Herbs and spices have been used for centuries for their healing and health-booting properties. A number of herbs and spices are recognised as aphrodisiacs. An aphrodisiac is a food, drink or substance that increases sexual desire. This can be accomplished through a number of ways, such as reducing stress, increasing blood flow, or positively affecting neurotransmitters – all of which are able to improve your libido!
A lack of sex drive is common in both men and women, although generally less so in men. Low libido can be caused by a number of factors, including depression, fatigue and anxiety. Like many other people, you may find that your sex drive decreases at some point in your life. This doesn’t necessarily mean that there is something physically or psychologically wrong with you, but at the same time it doesn’t mean that you will not benefit from making use of the herbs and spices that nature has made readily available to us.
Herbs and spices are widely available from supermarkets and health stores and come in various forms, such as extracts or dried powders – or they can be found fresh at some markets. When making use of herbs and spices for their healing properties, their most potent forms would be either as an extract, dried, powder or a tincture. If you choose to use powdered spices, opt for ones that say ‘non-irradiated’. The process of radiation is to kill off any possible bacteria but at the same time it also destroys the medicinal properties of the spices.
Here is a list of popular herbs and spices that have become widely known for their aphrodisiac properties and ability to increase your sex drive.
Ginkgo biloba is extracted from the ginko tree, also known as the maidenhair tree. This herb has been shown to increase circulation in blood vessels just below the surface without increasing blood pressure, and helps to boost sexual desire in both men and women.
Ginseng has been used in traditional Chinese medicine for hundreds of years in the treatment of a wide range of medical conditions and is well known for its sexual properties. Ginseng extract helps to promote blood circulation as well as stimulate the production of sex hormones in both men and women. Ginseng can help improve your circulation, energy and general vitality.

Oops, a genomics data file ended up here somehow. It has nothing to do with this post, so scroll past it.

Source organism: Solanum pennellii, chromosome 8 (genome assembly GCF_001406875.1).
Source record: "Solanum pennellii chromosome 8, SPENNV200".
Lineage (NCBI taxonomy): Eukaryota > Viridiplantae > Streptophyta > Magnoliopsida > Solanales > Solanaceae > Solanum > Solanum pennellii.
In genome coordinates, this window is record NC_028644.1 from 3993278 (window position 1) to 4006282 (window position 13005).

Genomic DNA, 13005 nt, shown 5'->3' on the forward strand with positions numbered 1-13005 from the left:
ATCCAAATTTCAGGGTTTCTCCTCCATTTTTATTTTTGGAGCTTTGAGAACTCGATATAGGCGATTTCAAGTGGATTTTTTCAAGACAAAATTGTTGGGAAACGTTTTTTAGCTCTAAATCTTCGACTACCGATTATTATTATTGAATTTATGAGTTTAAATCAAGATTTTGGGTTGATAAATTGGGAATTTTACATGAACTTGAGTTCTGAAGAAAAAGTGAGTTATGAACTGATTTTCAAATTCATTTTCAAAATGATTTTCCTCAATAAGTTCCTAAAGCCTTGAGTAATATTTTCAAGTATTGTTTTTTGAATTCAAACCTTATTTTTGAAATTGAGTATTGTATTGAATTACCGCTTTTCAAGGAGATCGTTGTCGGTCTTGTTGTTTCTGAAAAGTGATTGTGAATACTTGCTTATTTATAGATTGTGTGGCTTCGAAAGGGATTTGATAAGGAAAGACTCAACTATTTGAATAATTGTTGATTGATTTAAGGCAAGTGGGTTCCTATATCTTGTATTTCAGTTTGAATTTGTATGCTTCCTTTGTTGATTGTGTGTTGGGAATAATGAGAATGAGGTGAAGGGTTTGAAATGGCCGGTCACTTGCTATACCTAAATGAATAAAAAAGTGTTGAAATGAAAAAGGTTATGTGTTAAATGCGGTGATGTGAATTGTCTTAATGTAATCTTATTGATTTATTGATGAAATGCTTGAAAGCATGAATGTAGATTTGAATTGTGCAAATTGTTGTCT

Epimedium, also known as horny (no pun intended) goat weed, fairy wings or rowdy lamb herb, was, according to legend, discovered by a Chinese goat herder, who noticed an increase in sexual activity in his goats after they ate this plant. Epimedium is said to increase low levels of testosterone in men and to have aphrodisiac properties.
Cinnamon is one of the oldest known spices, and is mentioned numerous times in The Bible. This spice was so highly regarded in ancient nations that it was considered a gift fit for monarchs or even a god. Today it is available in two main forms, powder and quills/sticks. Cinnamon heats up your body and in turn helps to increase your sex drive. This fragrant spice is a great addition to most fruity dishes and is especially tasty in a glass of warm almond or oat milk.
Ginger has been used as a medicine for centuries, and in India is called maha-aushadhi which means ‘the great medicine’. A knob of fresh ginger, bruised and added to hot water to make a tea, is believed to have aphrodisiac qualities. This is thought to be because of its heady smell and the way in which it promotes the circulation. Ginger is also a wonderful addition to most Asian dishes or curries.
Cardamom is one of the most popular spices in the world. It is known as the ‘queen of spices’, second only to black pepper, which is known as king. It is mentioned in Greek literature as far back as the 4th century BC. It has a unique taste and an intense aromatic fragrance. Cardamom warms the body and increases the blood flow, which could account for its aphrodisiac properties. It is used around the world in spiced cakes and bread, and is especially delicious in rich, red Indian curries. In India cardamom is added to tea and coffee for added flavour.
Nutmeg was a prized and costly spice used for flavourings, to preserve food and for medicinal purposes during medieval times. Indians have always prized nutmeg for its medicinal value. It is available in whole or ground form, but fresh, whole nutmeg gives off more of an aroma while ground nutmeg loses its flavour quite quickly. The use of nutmeg as an aphrodisiac goes back to early Hindu cultures, in which it was believed that the warming properties of the spice stimulated sexual appetite, while its ability to sweeten your breath further increased the attraction. Nutmeg can be added to meat dishes, rice or desserts – or add freshly grated nutmeg to tea or hot water for a delicious fragrant drink.
Spices present a plethora of exciting and intriguing tastes, aromas, colours and textures that titillate the senses. Let go and freely relish their sensory gifts, which are so readily available to us, and do as the Romans did: ‘I have perfumed my bed with myrrh, aloes and cinnamon. Come let us take our fill of love till morning.’ (Proverbs 7, 17-18).